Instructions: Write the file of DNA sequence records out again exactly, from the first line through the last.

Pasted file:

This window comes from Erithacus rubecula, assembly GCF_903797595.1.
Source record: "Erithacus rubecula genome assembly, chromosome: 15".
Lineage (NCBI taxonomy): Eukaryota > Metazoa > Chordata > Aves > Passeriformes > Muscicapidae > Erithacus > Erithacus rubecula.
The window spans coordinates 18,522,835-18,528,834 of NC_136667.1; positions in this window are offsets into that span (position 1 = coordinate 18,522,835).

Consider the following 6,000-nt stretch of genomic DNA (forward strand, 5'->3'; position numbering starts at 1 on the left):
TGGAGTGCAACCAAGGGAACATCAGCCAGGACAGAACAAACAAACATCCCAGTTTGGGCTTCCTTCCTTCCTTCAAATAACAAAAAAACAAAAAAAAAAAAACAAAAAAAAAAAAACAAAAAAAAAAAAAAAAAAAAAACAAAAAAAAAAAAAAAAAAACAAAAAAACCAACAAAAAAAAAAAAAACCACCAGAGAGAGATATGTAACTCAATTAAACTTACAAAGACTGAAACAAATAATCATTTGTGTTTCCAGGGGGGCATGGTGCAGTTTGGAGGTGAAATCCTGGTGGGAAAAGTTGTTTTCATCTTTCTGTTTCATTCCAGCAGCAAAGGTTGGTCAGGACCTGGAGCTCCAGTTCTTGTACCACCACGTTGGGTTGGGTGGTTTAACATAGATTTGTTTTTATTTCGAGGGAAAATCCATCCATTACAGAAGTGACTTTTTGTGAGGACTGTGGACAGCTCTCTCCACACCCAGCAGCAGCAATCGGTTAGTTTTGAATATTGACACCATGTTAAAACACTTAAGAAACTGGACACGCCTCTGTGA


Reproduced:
This window comes from Erithacus rubecula, assembly GCF_903797595.1.
Source record: "Erithacus rubecula genome assembly, chromosome: 15".
Lineage (NCBI taxonomy): Eukaryota > Metazoa > Chordata > Aves > Passeriformes > Muscicapidae > Erithacus > Erithacus rubecula.
The window spans coordinates 18,522,835-18,528,834 of NC_136667.1; positions in this window are offsets into that span (position 1 = coordinate 18,522,835).

Consider the following 6,000-nt stretch of genomic DNA (forward strand, 5'->3'; position numbering starts at 1 on the left):
TGGAGTGCAACCAAGGGAACATCAGCCAGGACAGAACAAACAAACATCCCAGTTTGGGCTTCCTTCCTTCCTTCAAATAACAAAAAAACAAAAAAAAAAAAACAAAAAAAAAAAAACAAAAAAAAAAAAAAAAAAAAAACAAAAAAAAAAAAAAAAAAACAAAAAAACCAACAAAAAAAAAAAAAACCACCAGAGAGAGATATGTAACTCAATTAAACTTACAAAGACTGAAACAAATAATCATTTGTGTTTCCAGGGGGGCATGGTGCAGTTTGGAGGTGAAATCCTGGTGGGAAAAGTTGTTTTCATCTTTCTGTTTCATTCCAGCAGCAAAGGTTGGTCAGGACCTGGAGCTCCAGTTCTTGTACCACCACGTTGGGTTGGGTGGTTTAACATAGATTTGTTTTTATTTCGAGGGAAAATCCATCCATTACAGAAGTGACTTTTTGTGAGGACTGTGGACAGCTCTCTCCACACCCAGCAGCAGCAATCGGTTAGTTTTGAATATTGACACCATGTTAAAACACTTAAGAAACTGGACACGCCTCTGTGA